In a multisite open trial research (N = 72), 66 individuals finished the study. They demonstrated statistically significant decreases in self-reported ADHD symptoms on two measures with medium and modest effect sizes from baseline to treatment. A medium effect size showed a considerable reduction in self-reported depressive symptoms. In addition, the participants said they felt more capable of managing their ADHD symptoms and more informed. The authors state that a large, multisite, randomized controlled study comparing medicine to group skills training with the combination of these therapy modalities is now being conducted (Philipsen et al., 2007).
The cognitive behavioral therapy mentioned above was more effective than continuing to take medicines alone in a randomized controlled experiment (N=31). Participants completed a battery of self-report questionnaires and an impartial assessment with a judge who was unaware of the participants’ treatment status. At the time of the outcome assessment, those randomly assigned to CBT (n=16) showed lower levels of self-reported ADHD symptoms and independent assessor-rated ADHD symptoms and global severity (CGI-S) than those randomly assigned to continuing psychopharmacology alone (n=15). Also, those in the CBT group exhibited reduced levels of self-reported and independent assessor-rated anxiety and independent assessor-rated depression, with a tendency towards lower self-reported sadness. Using a conservative outcome of a CGI score drop of 2 points or more significant, it also looked at the proportion of treatment responders in each condition. According to this approach, patients who got CBT (56%) had a much higher rate of treatment responders than those who did not (13%) (Safren et al., 2005).
The intervention results were positive, with the patient showing significant improvements in her ADHD symptoms, as reported by her family, friends, co-workers, and college instructor. The patient’s parents reported a reduction in her hyperactivity and impulsivity and an improvement in her ability to focus on tasks for extended periods. The college instructor reported an improvement in her classroom behavior, including a reduction in disruptive behaviors and an increase in on-task behavior. Additionally, the patient reported feeling more confident in managing her ADHD symptoms and using the coping skills learned in the CBT intervention to manage distractions and stay on task.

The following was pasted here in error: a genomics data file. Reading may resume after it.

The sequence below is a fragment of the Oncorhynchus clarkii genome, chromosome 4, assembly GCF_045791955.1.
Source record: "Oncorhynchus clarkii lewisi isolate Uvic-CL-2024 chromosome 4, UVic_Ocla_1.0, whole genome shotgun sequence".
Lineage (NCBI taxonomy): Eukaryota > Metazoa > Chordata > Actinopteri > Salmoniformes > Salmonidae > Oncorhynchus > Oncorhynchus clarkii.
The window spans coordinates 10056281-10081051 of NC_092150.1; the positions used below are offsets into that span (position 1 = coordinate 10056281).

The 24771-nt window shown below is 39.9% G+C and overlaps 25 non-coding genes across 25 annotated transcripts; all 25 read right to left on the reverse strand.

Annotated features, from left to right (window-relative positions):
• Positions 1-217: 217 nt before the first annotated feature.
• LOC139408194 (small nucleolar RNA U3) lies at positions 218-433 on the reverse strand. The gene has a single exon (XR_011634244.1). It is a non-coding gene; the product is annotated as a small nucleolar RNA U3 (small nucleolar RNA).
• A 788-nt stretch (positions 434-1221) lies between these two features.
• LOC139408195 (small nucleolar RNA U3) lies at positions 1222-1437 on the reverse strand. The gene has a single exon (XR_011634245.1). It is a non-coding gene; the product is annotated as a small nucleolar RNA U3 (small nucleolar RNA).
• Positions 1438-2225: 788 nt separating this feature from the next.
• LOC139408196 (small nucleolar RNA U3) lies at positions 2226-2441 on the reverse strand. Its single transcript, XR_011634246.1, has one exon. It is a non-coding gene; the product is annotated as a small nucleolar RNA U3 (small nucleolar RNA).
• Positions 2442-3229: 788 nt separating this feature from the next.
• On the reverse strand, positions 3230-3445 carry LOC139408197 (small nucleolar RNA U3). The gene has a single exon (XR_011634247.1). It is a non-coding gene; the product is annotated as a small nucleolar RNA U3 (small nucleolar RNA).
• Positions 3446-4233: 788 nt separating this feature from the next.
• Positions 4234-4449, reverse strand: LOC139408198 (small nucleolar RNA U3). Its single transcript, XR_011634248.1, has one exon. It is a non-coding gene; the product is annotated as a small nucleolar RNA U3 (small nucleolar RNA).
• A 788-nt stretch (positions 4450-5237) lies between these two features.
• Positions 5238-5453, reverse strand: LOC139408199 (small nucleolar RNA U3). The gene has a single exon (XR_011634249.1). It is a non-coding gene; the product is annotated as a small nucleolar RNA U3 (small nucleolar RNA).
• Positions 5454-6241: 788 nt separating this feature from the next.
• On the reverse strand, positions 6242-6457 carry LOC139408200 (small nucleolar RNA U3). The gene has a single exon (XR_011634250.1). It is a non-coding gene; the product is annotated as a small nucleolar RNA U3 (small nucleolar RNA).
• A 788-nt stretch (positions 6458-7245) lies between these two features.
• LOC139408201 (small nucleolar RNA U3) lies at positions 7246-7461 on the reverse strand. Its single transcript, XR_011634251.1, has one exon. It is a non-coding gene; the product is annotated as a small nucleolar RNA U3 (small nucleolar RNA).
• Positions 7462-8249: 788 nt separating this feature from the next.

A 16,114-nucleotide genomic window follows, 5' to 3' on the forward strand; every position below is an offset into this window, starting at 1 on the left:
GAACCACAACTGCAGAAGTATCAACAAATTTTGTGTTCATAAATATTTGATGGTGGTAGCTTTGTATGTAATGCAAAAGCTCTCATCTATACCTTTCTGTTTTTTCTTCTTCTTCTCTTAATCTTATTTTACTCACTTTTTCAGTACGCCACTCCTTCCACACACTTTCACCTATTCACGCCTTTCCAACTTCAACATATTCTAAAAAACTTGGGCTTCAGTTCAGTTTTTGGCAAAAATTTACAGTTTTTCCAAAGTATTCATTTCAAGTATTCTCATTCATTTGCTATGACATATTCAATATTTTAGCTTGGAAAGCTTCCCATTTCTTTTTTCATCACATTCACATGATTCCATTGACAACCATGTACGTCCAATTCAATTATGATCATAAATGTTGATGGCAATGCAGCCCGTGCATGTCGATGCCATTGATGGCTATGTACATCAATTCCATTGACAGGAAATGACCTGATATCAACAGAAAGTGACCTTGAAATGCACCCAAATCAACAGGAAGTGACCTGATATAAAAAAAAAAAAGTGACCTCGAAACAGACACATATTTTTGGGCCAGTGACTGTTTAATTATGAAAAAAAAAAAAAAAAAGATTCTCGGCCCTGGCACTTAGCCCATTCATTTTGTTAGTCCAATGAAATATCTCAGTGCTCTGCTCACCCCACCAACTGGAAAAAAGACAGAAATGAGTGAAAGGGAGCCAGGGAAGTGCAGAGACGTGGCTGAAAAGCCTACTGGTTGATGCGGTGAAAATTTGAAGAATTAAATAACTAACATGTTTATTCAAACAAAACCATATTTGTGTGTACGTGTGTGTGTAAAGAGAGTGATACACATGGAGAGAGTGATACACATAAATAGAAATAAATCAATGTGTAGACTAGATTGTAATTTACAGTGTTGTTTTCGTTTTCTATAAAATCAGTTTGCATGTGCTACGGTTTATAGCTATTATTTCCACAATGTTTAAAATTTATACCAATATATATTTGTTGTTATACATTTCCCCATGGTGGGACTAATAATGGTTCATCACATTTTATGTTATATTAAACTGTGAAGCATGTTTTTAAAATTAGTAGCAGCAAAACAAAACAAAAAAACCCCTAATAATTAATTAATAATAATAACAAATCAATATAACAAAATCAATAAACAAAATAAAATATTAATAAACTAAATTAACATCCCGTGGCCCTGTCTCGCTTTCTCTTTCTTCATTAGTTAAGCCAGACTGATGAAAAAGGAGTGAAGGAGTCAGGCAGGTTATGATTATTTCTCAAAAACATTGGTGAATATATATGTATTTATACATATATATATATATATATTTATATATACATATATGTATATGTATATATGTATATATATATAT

The case demonstrates that CBT can be a promising and effective treatment option for adults with ADHD. The intervention was successful in helping the patient develop coping skills to manage her symptoms effectively, improve her academic and social functioning, and enhance her self-efficacy. In addition, the positive results of the intervention were reported by multiple sources, indicating that the changes were sustained over time and impacted different areas of the patient’s life.
This case study adds to the growing body of literature that supports using CBT as an adjunctive treatment for adults with ADHD. CBT provides a non-pharmacological option for individuals seeking to manage their symptoms, complementing medication use. In addition, CBT interventions can be tailored to meet each patient’s specific needs and can be an effective way to improve ADHD symptoms, reduce distress, and enhance functioning.
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- Cherkasova, M. V., French, L. R., Syer, C. A., Cousins, L., Galina, H., Ahmadi-Kashani, Y., & Hechtman, L. (2020). Efficacy of Cognitive Behavioral Therapy With and Without Medication for Adults With ADHD: A Randomized Clinical Trial. Journal of Attention Disorders, 24(6), 889–903. https://doi.org/10.1177/1087054716671197
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- Solanto, M. V., & Scheres, A. (2021). Feasibility, Acceptability, and Effectiveness of a New Cognitive-Behavioral Intervention for College Students with ADHD. Journal of Attention Disorders, 25(14), 2068–2082. https://doi.org/10.1177/1087054720951865